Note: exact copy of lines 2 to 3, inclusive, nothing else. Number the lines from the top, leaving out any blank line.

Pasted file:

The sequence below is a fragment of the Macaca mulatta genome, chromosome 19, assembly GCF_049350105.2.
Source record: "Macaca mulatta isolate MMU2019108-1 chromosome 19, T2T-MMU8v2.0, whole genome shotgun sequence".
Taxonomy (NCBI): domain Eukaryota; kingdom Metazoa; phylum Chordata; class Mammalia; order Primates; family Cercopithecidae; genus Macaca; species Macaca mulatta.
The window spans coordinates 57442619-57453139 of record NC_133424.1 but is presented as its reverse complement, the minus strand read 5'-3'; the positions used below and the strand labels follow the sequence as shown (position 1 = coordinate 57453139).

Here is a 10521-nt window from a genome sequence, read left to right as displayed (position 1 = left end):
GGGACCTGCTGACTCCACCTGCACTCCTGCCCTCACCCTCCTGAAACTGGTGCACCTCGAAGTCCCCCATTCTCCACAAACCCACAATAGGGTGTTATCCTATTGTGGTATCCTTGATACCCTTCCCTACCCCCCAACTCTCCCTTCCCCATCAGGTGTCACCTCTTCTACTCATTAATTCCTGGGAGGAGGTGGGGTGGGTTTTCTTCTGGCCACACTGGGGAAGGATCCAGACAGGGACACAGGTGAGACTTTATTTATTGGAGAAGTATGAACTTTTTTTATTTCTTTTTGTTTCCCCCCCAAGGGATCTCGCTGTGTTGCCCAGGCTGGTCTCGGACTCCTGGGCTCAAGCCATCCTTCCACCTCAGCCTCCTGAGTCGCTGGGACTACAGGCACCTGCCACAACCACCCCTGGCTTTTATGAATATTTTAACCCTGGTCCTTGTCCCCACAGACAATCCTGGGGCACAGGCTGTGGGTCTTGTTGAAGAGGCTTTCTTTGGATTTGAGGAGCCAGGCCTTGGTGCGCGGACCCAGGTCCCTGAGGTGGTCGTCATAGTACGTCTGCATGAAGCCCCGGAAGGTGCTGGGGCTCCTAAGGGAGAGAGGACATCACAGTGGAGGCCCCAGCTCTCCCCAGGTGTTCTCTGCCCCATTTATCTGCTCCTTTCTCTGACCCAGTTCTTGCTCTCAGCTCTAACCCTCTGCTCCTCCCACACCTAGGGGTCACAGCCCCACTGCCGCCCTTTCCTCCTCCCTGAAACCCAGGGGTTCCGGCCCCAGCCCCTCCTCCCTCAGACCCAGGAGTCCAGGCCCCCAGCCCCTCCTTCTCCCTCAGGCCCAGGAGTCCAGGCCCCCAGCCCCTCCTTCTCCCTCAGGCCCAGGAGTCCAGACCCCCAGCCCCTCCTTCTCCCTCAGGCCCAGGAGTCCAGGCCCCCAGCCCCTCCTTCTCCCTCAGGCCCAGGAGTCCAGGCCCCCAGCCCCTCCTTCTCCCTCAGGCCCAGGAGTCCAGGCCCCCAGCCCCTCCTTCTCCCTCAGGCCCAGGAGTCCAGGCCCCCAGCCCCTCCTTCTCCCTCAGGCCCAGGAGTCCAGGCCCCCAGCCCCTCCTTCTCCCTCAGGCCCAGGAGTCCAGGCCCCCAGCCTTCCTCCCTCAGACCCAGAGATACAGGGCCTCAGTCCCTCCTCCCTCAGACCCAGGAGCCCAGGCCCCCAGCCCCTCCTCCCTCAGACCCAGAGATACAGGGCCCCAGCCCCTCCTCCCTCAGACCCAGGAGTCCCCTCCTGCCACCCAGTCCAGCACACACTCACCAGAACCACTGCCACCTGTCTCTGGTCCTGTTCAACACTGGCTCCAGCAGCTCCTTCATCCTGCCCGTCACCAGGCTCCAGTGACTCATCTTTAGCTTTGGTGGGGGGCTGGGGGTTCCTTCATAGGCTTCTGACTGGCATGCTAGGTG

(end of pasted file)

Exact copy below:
Source record: "Macaca mulatta isolate MMU2019108-1 chromosome 19, T2T-MMU8v2.0, whole genome shotgun sequence".
Taxonomy (NCBI): domain Eukaryota; kingdom Metazoa; phylum Chordata; class Mammalia; order Primates; family Cercopithecidae; genus Macaca; species Macaca mulatta.